Inflammatory Bowel Disease (IBD)

IBD occurs when the immune system attacks the lining of the digestive tract. This can make it very hard for a dog to properly digest food and get the nutrients he or she needs. It can also lead to diarrhea, vomiting, and more. Along with gurgling sounds, IBD symptoms include weakness, lethargy, bloody stools, difficulty going to the bathroom, and weight loss.5

What Can You Do About It?

gurgling stomach | Dr. Marty PetsIf your dog’s upset stomach occurs frequently, you might want to consider changing his or her food. Look closely at the food you are feeding your pet. Many dog foods are high in carbohydrates, which can be difficult for your pup to efficiently metabolize. These kinds of foods typically contain grain by-products that can increase the chances your dog will be gassy.6

You might want to consider giving your dog a probiotic product. Probiotics are beneficial bacteria that can help ensure a proper balance between good and bad bacteria in the gastrointestinal tract. They can help improve your dog’s digestion and reduce gurgling sounds.7

If your dog is eating too fast, you can try other things in addition to the aforementioned “slow bowl.” If you have another dog you feed at the same time, the fast eater might see this as a type of competition. He or she might want to eat as fast as possible and get over to the other bowl to finish off what’s left. Try feeding your dogs in separate locations to keep the competitiveness to a minimum.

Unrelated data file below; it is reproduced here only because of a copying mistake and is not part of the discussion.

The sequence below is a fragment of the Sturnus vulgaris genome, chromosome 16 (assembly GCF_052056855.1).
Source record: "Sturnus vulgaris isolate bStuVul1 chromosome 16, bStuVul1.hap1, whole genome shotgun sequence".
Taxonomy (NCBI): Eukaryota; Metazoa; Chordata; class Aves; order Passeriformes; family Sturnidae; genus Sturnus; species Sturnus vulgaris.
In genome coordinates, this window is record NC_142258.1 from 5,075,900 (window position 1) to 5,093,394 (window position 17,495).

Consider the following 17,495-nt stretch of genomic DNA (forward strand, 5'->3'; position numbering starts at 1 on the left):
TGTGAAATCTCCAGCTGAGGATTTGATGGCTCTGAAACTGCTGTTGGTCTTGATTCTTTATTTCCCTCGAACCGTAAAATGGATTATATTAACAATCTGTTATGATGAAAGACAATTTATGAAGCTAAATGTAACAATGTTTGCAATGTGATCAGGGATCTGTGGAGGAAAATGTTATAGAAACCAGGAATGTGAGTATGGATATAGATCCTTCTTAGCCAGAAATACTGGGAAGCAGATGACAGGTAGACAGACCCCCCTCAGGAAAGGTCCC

Also, leave a few hours in between meals, so your dog can completely digest his or her food. Watch the way your pet exercises just before and just after eating. If he or she gets too worked up, that can contribute to gassiness.

The Bottom Line

If your dog’s stomach makes gurgling noises, it’s usually just a normal part of digestion. It might be because he or she is eating too quickly, or eating the wrong type of food. Your pet might just be hungry. If you’re concerned, check with your vet.

For more healthy doggy tips, keep reading:



DisclosureThe Dr Marty pets team creates these articles as a way to provide you with the latest information on health and nutrition. Unfortunately, we cannot make specific product recommendations for our website visitors, such as “Propower Plus” or “Dr Marty Nature’s Blend” Please consult with your healthcare provider to determine the best products for you.


1. http://www.petmd.com/dog/general-health/dog-stomach-noises-what-do-they-mean
2. http://www.dogster.com/lifestyle/ask-a-vet-what-causes-loud-stomach-noises-in-dogs
3. https://www.whole-dog-journal.com/issues/8_3/features/Your-Dog-Has-Gas_15697-1.html
4. https://www.365vet.co.uk/blog/gastrointestinal-problems-dog-need-know/
5. http://www.pethealthnetwork.com/dog-health/dog-diseases-conditions-a-z/inflammatory-bowel-disease-dogs
6. https://www.whole-dog-journal.com/issues/8_3/features/Your-Dog-Has-Gas_15697-1.html
7. https://www.whole-dog-journal.com/issues/8_3/features/Your-Dog-Has-Gas_15697-1.html